ZXR10(config-ctrl-interface-name-sdh-tug3-

Configures the loop-back

e1)#loopback { loopback-cancel | loopback-inner |

mode for the e1.

loopback-outer }
7

ZXR10(config-ctrl-interface-name-sdh-tug3-e1)#f

Configures the overhead byte

lag j2 {16-trace-byte | 64-trace-byte | 1-trace-byte-hex}<j2>

j2 for the low-order channel.

ZXR10(config-ctrl-interface-name-sdh-tug3-e1)#f

Configures the expected

lag j2ex {16-trace-byte | 64-trace-byte | 1-trace-byte-hex

peer-end overhead byte j2 for

}<j2ex>

the low-order channel.

ZXR10(config-ctrl-interface-name-sdh-tug3-e1)#f

Configures v5 value (000,

lag v5 <v5>

001, 010, 011,100,101, 110,


111) for the low-order channel.

10

Creates a frame channel.

ZXR10(config-ctrl-interface-name-sdh-tug3e1)#channelgroup <channel-num> timeslot <timeslot>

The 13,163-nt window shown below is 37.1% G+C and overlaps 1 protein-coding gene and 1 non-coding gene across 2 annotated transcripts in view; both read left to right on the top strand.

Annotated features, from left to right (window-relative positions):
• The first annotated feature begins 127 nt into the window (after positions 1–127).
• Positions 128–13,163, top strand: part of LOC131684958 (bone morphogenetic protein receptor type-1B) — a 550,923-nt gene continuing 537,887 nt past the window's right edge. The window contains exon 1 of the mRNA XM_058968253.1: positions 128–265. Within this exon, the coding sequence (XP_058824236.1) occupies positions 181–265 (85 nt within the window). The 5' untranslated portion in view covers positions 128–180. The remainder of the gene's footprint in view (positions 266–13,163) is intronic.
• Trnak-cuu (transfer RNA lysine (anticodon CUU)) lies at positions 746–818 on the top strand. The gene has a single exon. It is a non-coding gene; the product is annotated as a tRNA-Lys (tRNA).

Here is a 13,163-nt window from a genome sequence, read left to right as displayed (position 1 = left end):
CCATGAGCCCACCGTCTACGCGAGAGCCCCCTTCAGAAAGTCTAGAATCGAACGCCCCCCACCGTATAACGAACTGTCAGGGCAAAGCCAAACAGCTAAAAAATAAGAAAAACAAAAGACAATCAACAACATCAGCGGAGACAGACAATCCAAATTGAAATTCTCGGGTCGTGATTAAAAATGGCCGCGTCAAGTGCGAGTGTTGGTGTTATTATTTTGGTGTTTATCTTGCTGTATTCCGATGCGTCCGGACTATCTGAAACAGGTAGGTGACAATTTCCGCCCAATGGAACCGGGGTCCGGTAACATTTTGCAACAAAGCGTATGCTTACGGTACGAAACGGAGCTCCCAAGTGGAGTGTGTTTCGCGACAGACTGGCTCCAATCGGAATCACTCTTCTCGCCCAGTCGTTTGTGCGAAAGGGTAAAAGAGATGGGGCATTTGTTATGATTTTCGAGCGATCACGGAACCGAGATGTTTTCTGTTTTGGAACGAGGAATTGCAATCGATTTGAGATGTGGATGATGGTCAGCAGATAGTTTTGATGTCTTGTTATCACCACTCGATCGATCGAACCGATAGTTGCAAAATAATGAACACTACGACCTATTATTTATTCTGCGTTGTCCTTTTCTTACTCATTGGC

11

Creates an unframe channel.

ZXR10(config-ctrl-interface-name-sdh-tug3e1)#unframe

<tug2-num>: value of the tug2 layer of e1. Range: 17.


<e1-num>: value of e1. Range: 13.
<channel-num>: number of the created frame channel in the current e1.
<timeslot>: number of the time slot occupied by the frame channel in the current e1
(Range: 131).
End of Steps
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Chapter 9 CPOS Interface Configuration

9.5 Configuring the Higher-Order Channel of the CPOS


Interface
This procedure describes the steps and commands for configuring the higher-order
channel of the CPOS interface.

Steps
1. Configure the frame format of the CPOS interface as SDH.
Step

Command

Function

ZXR10(config)#controller <interface-name>

Enters the controller


configuration mode of the
CPOS interface.

ZXR10(config-ctrl-interface-name)#framing sdh

Configures the frame format


for the CPOS interface to SDH
frame format.

2. Configure the mapping mode and multiplexing path.


Step

Command

Function

ZXR10(config-ctrl-interface-name-sdh)#aug

Selects mapping au4 (CPOS

mapping au4

only supports the au4 mode).

ZXR10(config-ctrl-interface-name-sdh)#au4

Configures a multiplexing

<au4-num> tug3 <tug3-num>

path.